Most of my memories was growing up on Shakleford, were it seemed hunting and fishing were the biggest past-time. Yes, we had to work in the fields in the summer and it was 100 degrees in the shade. I remember the Little League ball games where my dad coached, I kept score and my brothers played.
I remember sneaking off the school grounds, going to Nan’s Ice Cream Parlor for hamburgers and ice cream. I thought she had the best hamburgers in the world.
Dianne Finley Sapien
My favorite memories are growing up at Tensas Bluff on the Tensas river, hunting, fishing, swimming and riding my horse. I remember Newellton as a bee-hive of activity on Saturday and Saturday night. They didn’t roll up the sidewalks until after midnight.
Frilly Joe Ford, Jr.
Living on Mr Lides place and having all the hunting and fishing we wanted. Going to church with Mother, Daddy and family every Sunday and Wednesday night. How all of our family on both sides were always a big part of our life. We were poor but happy!
Betty Lou Ezell Deaton
When I was a kid, growing up on the farm, going to town was a real treat. Everything really interesting was in town. On Saturday we went to town to buy groceries and whatever else we needed and hopefully get to go to the theater for the movie show. Everyone else was there too. In the fall of the year, we took our cotton to the Elevator to be ginned. Newellton was the town and it was our world especially in our younger years. There was always something going on. There once was a circus in one of the fields just outside of town and a country music show on the football field with Minnie Pearl. A skating rink came to town one time for a few months, plus many other interesting things.
I remember activities at the school, Halloween carnivals, donkey basket-ball games, square dances and cake walks. There were talent shows, class plays, and once a musical, H.M.S. Pinafore.. At the foot ball games the men stood on the sidelines to watch the game, they never sat up in the stands. I remember the hedge on the side of the old building that spelled NHS.
My children do not understand that bond that holds us together. We really did grow up in a special place at a special time.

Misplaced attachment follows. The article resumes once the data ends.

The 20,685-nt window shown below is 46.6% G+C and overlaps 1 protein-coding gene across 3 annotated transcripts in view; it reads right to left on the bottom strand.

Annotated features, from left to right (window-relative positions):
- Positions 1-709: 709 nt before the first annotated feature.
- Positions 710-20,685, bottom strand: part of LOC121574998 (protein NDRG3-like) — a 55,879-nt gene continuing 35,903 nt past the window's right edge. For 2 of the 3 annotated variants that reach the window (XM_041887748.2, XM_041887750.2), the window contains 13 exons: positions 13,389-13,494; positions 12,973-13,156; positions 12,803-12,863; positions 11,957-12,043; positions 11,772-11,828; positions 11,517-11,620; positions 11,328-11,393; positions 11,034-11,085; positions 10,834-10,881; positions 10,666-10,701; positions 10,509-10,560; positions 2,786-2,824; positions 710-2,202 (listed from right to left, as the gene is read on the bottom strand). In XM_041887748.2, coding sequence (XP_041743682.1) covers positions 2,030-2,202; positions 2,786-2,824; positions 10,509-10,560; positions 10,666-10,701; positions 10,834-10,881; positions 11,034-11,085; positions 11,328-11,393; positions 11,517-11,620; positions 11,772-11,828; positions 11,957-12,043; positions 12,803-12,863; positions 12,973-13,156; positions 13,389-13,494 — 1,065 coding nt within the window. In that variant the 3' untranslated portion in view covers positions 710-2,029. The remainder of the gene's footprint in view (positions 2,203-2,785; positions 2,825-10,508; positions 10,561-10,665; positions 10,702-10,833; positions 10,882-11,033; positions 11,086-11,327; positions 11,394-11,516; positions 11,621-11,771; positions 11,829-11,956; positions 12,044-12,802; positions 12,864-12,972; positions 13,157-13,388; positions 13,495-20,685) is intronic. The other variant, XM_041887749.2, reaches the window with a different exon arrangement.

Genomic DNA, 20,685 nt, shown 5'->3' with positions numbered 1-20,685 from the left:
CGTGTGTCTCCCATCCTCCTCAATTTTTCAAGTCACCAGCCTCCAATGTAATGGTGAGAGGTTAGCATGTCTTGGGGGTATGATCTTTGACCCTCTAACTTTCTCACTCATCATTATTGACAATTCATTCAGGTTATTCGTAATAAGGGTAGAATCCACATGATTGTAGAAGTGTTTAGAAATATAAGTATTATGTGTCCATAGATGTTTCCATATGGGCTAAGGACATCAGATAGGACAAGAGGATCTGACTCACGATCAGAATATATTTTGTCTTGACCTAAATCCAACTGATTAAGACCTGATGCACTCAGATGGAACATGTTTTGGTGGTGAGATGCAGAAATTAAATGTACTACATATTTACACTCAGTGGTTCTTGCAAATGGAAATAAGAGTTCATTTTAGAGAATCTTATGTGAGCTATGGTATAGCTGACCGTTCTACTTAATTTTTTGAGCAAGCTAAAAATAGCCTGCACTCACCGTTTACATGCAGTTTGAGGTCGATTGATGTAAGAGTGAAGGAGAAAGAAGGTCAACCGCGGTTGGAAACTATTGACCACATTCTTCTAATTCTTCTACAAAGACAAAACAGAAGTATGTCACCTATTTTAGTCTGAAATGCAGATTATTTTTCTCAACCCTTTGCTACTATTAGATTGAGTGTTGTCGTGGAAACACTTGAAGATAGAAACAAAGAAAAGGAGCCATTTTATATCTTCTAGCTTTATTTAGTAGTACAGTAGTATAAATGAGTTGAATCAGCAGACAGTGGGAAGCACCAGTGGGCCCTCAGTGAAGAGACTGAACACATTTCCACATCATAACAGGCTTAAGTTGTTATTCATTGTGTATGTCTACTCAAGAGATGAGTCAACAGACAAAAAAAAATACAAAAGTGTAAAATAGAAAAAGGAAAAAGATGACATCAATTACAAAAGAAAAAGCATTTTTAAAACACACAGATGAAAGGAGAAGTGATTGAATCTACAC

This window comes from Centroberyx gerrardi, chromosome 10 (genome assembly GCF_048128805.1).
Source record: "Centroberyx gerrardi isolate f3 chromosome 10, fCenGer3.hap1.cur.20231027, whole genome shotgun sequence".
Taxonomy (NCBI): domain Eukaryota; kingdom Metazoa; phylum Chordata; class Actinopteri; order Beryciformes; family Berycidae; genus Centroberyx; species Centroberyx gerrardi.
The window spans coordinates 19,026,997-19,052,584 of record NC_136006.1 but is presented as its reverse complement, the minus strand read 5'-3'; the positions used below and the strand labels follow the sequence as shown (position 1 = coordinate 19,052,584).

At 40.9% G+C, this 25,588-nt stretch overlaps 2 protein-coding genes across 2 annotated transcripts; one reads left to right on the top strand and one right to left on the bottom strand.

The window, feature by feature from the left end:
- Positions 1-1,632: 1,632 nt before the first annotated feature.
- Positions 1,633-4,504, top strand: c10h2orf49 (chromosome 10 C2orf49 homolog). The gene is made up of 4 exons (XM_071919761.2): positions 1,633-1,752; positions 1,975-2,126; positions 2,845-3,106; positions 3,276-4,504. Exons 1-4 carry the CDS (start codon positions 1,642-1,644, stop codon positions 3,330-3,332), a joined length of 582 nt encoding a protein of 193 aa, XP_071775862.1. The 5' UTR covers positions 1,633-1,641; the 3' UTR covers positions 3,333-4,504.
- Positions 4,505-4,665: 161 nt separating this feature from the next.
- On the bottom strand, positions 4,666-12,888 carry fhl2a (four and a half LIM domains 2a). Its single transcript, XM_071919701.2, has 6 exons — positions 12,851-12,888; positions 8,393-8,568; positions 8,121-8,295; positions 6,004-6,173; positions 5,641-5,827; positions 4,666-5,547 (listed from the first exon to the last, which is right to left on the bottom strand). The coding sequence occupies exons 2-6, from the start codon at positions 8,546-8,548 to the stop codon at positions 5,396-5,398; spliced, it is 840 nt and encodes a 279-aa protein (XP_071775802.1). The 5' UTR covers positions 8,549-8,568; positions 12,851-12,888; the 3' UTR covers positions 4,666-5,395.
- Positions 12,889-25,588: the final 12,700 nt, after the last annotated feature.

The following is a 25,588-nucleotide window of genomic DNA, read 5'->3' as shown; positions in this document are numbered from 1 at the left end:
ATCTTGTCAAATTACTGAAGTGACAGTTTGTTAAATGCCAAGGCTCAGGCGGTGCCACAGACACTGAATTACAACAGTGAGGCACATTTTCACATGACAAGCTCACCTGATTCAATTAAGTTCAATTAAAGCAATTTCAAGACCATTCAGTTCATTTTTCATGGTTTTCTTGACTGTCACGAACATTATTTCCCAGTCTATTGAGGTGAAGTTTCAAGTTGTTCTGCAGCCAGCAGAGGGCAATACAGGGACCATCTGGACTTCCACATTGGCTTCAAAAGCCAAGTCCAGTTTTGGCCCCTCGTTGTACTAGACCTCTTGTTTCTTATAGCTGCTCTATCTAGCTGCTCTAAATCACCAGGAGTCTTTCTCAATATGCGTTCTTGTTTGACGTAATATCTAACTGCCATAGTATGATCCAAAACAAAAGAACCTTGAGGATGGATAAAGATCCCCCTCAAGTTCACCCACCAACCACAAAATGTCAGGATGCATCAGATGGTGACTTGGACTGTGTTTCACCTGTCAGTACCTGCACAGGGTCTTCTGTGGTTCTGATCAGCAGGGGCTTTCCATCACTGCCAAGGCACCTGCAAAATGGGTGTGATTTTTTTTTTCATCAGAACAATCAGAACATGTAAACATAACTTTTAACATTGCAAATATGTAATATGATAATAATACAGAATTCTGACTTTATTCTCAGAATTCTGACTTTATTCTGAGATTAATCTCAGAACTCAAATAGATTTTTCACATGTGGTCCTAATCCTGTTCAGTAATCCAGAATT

JoAnn Crane Reece
I loved growing up in and around Newellton, because all of my grandparents lived there and most of my aunts, uncles and cousins. Families were very close then. I am thankful for the teachers I had in school and thankful for the job Ed Hawkins gave me at the theater during my last two years of school.
Helen Ray Cannon Parker
The town was like living in Mayberry with Andy Griffin and Barney. The people were great, no crime and loads of fun. The town on Saturday evening was full and most of the people were like family.
People that meant a lot to me were Jerry Head, Mr. Prince, Mr. Palmer, Don Thornton, Joe Gossett, Johnny Freeman, Larry Black and Wallace Prather.
Football, baseball, track in his school was outstanding. Good teams that included coaches and all the players.
I guess the amusing story is (and I won't tell who was with me) putting Coonie McVay's VW on the sidewalk between 2 posts. Only way to get it out was to pick it up and move it out. He put us in jail for 10 minutes, then let us go and bought us a coke. He knew it was only in fun.
The thing I remember about living in Newellton was how safe we were. You could go all over town without your parents and know no fear. We never locked our doors or car. We could leave our bicycles out with no fear they would be taken. I remember after basketball games played away, walking home late at night. This could never be done today. These are the things I miss most.